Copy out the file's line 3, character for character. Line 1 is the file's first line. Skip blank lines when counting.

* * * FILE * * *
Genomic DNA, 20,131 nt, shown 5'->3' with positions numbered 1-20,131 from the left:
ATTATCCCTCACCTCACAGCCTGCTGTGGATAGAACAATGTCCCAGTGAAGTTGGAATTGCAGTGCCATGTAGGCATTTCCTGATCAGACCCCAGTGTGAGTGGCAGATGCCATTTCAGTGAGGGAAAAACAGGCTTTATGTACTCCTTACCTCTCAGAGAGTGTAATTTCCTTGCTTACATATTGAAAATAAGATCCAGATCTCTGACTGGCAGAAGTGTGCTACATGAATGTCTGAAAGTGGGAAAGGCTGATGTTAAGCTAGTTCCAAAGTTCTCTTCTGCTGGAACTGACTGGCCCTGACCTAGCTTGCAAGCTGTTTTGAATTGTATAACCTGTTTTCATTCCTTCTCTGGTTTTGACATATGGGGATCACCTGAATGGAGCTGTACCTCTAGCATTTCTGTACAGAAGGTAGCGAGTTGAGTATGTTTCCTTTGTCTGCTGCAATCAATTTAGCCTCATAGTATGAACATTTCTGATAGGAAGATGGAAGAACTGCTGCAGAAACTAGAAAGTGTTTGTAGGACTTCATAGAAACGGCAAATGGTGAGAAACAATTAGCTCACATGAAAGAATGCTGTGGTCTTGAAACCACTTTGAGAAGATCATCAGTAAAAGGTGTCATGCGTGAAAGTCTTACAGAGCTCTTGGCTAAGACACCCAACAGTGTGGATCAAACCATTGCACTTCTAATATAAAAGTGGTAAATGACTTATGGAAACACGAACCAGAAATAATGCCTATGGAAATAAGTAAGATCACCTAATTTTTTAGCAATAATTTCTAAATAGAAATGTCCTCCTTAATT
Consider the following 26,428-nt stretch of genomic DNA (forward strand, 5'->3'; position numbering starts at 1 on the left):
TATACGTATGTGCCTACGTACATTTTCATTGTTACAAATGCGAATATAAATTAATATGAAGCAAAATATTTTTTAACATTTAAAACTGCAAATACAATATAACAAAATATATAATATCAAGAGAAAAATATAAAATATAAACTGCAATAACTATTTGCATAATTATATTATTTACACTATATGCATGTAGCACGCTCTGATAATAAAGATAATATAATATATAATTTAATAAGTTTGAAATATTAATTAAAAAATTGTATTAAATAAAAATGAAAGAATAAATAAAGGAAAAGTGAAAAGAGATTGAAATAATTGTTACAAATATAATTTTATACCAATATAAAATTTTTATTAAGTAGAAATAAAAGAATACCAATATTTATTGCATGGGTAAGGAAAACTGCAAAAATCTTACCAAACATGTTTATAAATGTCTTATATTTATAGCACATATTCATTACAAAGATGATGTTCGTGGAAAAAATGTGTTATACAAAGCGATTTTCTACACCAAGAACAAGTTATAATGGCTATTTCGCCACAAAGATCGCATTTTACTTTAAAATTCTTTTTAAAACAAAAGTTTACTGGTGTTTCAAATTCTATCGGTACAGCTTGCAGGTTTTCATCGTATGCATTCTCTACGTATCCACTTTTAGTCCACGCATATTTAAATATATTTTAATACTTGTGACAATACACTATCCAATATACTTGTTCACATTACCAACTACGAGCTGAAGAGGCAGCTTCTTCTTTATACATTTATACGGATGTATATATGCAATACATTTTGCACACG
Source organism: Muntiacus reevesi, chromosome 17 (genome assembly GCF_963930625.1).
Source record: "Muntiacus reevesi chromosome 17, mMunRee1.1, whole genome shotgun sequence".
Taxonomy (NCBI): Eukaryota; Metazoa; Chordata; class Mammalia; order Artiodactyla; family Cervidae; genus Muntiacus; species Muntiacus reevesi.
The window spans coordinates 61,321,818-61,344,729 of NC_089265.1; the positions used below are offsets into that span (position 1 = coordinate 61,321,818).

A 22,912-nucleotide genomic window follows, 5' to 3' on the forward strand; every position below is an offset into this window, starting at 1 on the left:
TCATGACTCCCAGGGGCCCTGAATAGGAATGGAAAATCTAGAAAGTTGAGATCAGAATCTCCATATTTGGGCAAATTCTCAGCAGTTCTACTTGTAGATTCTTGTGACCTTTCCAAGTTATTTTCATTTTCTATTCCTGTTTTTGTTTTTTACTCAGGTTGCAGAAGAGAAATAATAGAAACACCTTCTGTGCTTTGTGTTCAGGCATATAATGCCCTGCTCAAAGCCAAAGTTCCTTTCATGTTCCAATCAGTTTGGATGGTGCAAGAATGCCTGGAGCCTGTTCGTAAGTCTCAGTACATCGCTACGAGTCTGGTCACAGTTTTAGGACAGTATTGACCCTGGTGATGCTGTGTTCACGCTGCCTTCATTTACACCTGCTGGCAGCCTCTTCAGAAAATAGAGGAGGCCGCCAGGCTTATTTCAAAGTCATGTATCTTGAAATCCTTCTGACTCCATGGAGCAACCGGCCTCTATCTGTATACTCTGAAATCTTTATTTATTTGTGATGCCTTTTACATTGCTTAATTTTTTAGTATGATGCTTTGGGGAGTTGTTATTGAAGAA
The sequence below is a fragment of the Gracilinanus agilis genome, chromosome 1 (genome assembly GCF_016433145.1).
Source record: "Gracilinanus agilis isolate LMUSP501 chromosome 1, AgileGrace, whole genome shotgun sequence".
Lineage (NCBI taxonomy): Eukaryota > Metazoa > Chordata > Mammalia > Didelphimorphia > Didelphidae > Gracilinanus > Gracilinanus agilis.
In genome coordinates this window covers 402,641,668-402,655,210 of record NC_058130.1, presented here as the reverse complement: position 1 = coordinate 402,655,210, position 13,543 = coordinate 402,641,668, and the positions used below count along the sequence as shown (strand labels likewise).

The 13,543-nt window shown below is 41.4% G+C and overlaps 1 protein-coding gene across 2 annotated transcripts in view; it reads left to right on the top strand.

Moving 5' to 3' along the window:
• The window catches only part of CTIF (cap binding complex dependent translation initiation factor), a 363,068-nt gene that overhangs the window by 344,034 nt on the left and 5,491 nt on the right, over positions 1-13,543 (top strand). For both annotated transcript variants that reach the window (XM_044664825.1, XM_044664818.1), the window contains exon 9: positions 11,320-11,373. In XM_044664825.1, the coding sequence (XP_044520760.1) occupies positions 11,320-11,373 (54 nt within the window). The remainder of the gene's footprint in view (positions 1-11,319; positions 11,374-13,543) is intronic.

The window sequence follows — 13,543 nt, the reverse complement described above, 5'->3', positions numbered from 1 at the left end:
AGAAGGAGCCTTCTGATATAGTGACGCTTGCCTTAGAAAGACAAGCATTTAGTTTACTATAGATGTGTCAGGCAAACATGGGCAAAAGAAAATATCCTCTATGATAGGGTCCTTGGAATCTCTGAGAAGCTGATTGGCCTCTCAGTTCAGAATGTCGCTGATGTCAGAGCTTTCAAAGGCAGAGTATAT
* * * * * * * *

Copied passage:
Consider the following 26,428-nt stretch of genomic DNA (forward strand, 5'->3'; position numbering starts at 1 on the left):